The endeavor has not come without setbacks, however. Deutsch addresses the issues she has come across, such as the lack of time or data collection tools available to practitioners. Furthermore, the spatial and temporal nature of landscape design makes benefits difficult to quantify. Landscapes will evolve and change over time, making the interpretation of data challenging. Nevertheless, Deutsch asserts that the Landscape Performance Series is transforming the practice with the predicted and actual performance data collected. “The process of evaluation is for self-improvement…and since the landscape is always changing you always want to go back and check so you can see how you can do it better next time or how you need to adapt [the existing design].” By measuring the performance of landscapes, we are better prepared to find the best and most sustainable solution for projects in the future.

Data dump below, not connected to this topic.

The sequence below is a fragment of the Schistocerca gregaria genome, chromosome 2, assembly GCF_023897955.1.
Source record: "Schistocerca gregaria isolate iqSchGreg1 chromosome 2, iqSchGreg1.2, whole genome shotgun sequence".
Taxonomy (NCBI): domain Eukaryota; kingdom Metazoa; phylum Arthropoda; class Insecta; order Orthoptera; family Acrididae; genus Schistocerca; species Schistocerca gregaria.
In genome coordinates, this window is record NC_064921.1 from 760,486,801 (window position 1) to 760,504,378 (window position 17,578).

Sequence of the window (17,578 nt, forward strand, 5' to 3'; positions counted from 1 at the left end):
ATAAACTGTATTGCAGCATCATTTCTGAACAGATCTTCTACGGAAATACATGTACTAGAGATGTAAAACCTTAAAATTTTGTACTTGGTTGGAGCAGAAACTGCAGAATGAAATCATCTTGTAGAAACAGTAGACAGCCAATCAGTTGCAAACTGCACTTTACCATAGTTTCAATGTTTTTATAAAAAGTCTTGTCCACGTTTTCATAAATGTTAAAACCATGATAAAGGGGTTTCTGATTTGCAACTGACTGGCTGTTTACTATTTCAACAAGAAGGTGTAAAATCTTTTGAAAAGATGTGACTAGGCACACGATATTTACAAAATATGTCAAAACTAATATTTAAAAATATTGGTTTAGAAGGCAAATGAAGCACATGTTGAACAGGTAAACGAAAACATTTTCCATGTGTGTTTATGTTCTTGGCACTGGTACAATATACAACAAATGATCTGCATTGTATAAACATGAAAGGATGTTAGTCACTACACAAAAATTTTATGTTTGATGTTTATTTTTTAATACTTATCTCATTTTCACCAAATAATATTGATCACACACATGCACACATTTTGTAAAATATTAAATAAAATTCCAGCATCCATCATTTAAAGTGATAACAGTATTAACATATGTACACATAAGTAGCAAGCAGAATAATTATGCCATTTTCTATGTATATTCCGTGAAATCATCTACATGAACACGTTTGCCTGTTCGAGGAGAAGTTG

As LPS further progresses, they plan to develop more case studies on varying topics such as transportation, and to develop long-term studies that track a project’s performance over a full year or longer. As the body of knowledge related to landscape performance grows, it will inform public policy, reduce investor risk, and improve return on investment. Landscape architects are equip to solving sustainable challenges, and building a consistent body of knowledge will help to make the case for more sustainable landscapes. As Deutsch says, “This is the age of landscape architecture. This is the time when the world needs what we have to offer.”

Remarkable Objects will air every-other Wednesday for the course of the eight-episode season. Check back in two weeks: I will be providing reviews of each episode, as part of the Deep Root and Land8 partnership.